Today a public demonstration of how the four satellites of the EU’s satellite navigation system Galileo can independently and highly accurately determine a position on the Earth’s surface took place in the Galileo Control Centre in Fucino, Italy. <br/><br/>
This position fix of longitude, latitude and altitude is a concrete proof of Galileo's ability to provide highly accurate positioning data. The availability of this data is crucial to providers who will create the derived services we ultimately expect from Galileo. As the benefits of Galileo become tangible the next step is for industry providers to start preparing for future market opportunities.
Galileo underpins Europe’s economy
Europe needs Galileo to strengthen its economic development and reinforce the resilience of the European economic structure, especially against the current context of the European economic crisis.
Today, positioning and timing signals provided by satellite navigation systems are used in many critical areas of the economy, including power grid synchronization, electronic trading and mobile phone networks, effective road, sea and air traffic management, in-car navigation, search and rescue service to mention but a few examples.
According to market studies, it is estimated that already 6-7% of Europe's GDP in 2009, or €800 billion, relies on satellite navigation signals provided currently by the US GPS and this dependency is increasing. With Galileo, Europe
is will be able to exploit the opportunities provided by satellite navigation to
a much greater extent than otherwise possible.
Galileo in short: accuracy, innovative services, availability, precision
Better accuracy: Galileo offers three Open Service signals, each of them
providing more information and in larger bands than the unique narrow-band
current GPS civil signal. These improvements allow better accuracy and better
signal tracking for end users, so better navigation.
Boost the growth of innovative services: The diversity of the Galileo open signals will permit even more innovation in navigation receivers and applications, from cell-phones to very high accuracy navigation and time receivers, from standalone to assisted and hybridised navigation, from fixed to real-time high-speed usage. Galileo will boost the growth of satellite navigation services.
Availabiliy of signals: In a combined GPS-Galileo use, as compared to GPS alone, the higher number of satellites available to the user will improve the availability of signals in high-rise cities as well as in mountain regions where buildings/hills can obstruct signals from satellites that are low on the horizon.
High precision: Galileo offers also a Commercial Service signal that will allow global high-end and innovative applications based on few centimetres accuracy and signal.
€124 bn market value to increase to €244 bn by 2020
The global annual market for global navigation satellite products and services is currently valued at 124 billion Euros and is expected to grow over the next decade, leading to an estimated market size of €244 billion in 2020.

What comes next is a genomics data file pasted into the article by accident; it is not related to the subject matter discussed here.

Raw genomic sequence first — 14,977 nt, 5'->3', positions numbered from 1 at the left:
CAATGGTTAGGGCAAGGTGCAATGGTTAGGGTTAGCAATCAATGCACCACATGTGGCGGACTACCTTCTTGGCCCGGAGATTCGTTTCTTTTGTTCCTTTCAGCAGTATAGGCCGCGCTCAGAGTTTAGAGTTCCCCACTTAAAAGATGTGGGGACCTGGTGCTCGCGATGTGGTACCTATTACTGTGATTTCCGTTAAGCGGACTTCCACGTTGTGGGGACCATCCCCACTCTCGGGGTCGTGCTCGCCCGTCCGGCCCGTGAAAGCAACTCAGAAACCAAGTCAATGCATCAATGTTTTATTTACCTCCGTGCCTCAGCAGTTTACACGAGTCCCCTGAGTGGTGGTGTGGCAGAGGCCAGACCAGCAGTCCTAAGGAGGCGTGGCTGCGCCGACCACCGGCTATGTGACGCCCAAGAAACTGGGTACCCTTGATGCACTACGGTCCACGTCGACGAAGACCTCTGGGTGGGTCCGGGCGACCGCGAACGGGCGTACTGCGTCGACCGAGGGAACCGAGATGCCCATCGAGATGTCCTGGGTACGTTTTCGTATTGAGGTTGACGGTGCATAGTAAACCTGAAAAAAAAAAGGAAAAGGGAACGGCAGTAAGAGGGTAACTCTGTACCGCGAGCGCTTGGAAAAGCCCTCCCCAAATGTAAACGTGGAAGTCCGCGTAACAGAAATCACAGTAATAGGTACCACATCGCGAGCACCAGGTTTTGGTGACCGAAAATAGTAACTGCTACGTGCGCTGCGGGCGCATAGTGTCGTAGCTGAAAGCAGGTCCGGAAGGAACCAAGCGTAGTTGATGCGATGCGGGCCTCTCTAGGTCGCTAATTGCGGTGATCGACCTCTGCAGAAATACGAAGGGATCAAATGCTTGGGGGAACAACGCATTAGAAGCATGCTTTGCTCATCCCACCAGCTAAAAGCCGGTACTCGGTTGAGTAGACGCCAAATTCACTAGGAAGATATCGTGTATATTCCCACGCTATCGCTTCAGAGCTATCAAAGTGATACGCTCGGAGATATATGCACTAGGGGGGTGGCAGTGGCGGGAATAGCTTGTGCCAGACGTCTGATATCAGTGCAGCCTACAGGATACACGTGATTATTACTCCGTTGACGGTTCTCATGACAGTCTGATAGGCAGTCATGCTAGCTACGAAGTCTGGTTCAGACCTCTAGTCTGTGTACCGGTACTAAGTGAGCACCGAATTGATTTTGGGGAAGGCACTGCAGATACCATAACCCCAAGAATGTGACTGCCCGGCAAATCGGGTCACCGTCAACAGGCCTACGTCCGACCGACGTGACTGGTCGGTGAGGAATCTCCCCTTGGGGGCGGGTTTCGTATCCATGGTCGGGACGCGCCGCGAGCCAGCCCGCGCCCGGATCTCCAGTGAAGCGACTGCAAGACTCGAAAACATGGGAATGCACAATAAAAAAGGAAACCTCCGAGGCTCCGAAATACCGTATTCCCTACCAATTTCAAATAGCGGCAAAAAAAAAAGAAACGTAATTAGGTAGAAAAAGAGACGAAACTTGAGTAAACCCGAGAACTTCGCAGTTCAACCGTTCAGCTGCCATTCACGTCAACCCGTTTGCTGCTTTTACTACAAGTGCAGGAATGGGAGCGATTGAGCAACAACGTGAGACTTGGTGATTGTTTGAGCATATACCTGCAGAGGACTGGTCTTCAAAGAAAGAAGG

Like the Internet, a global navigation satellite system is a service enabler rather than a standalone service. It acts as a catalyst for economic activities, leading to the creation of added value and jobs in a wide range of connected sectors (upstream and downstream markets) and at macroeconomic level through socio-economic benefits for society as a whole.
The expected benefits of Galileo and EGNOS can be divided into three main components:
Thanks to global navigation satellite systems (GNSS), new business opportunities are developing. Innovative uses of satellite navigation
are emerging, such as advanced driver assistance systems, assistance for the
elderly and the blind, transport vehicle fleet management and road user charging systems. Most of these applications will only become possible with the increased precision of Galileo. The cumulative direct benefits emanating from the GNSS downstream market are estimated to amount to €14 billion over the next 20 years.
Thanks to new applications made possible by Galileo, businesses will benefit from more efficient production processes. For example, agriculture will gain increased crop productivity through more accurate seeding and spraying of fertilizers which in turn helps protect the environment and can lead to increased food production.
All sectors of the economy will gain from increased speed of delivery of
goods to customers, with reduced impact on the environment as well as greater safety for road users.
Investment in the development of Galileo supports hundreds of European companies ranging from multi-billion-euro conglomerates to specialised SMEs. Most of the funds spent on the Galileo and EGNOS programmes flow directly into the European economy.
In addition, the technological advances that come about as a result of research & development investment in the space industry are transferred to firms in other sectors in the form of ‘spill-over’ effects. Research by Oxford
Economics suggests that such spill-over effects are very large, with R&D investment by the aerospace sector generating a social return of around 70% - i.e. every €100 million invested in R&D leads to an increase in GDP of €70 million in the longer term in other sectors (e.g. health and medicine, transport, computer science).
The overall economic impact is estimated to be around 90 billion euro over the next 20 years (source: GSA studies Market Monitoring and Forecasting).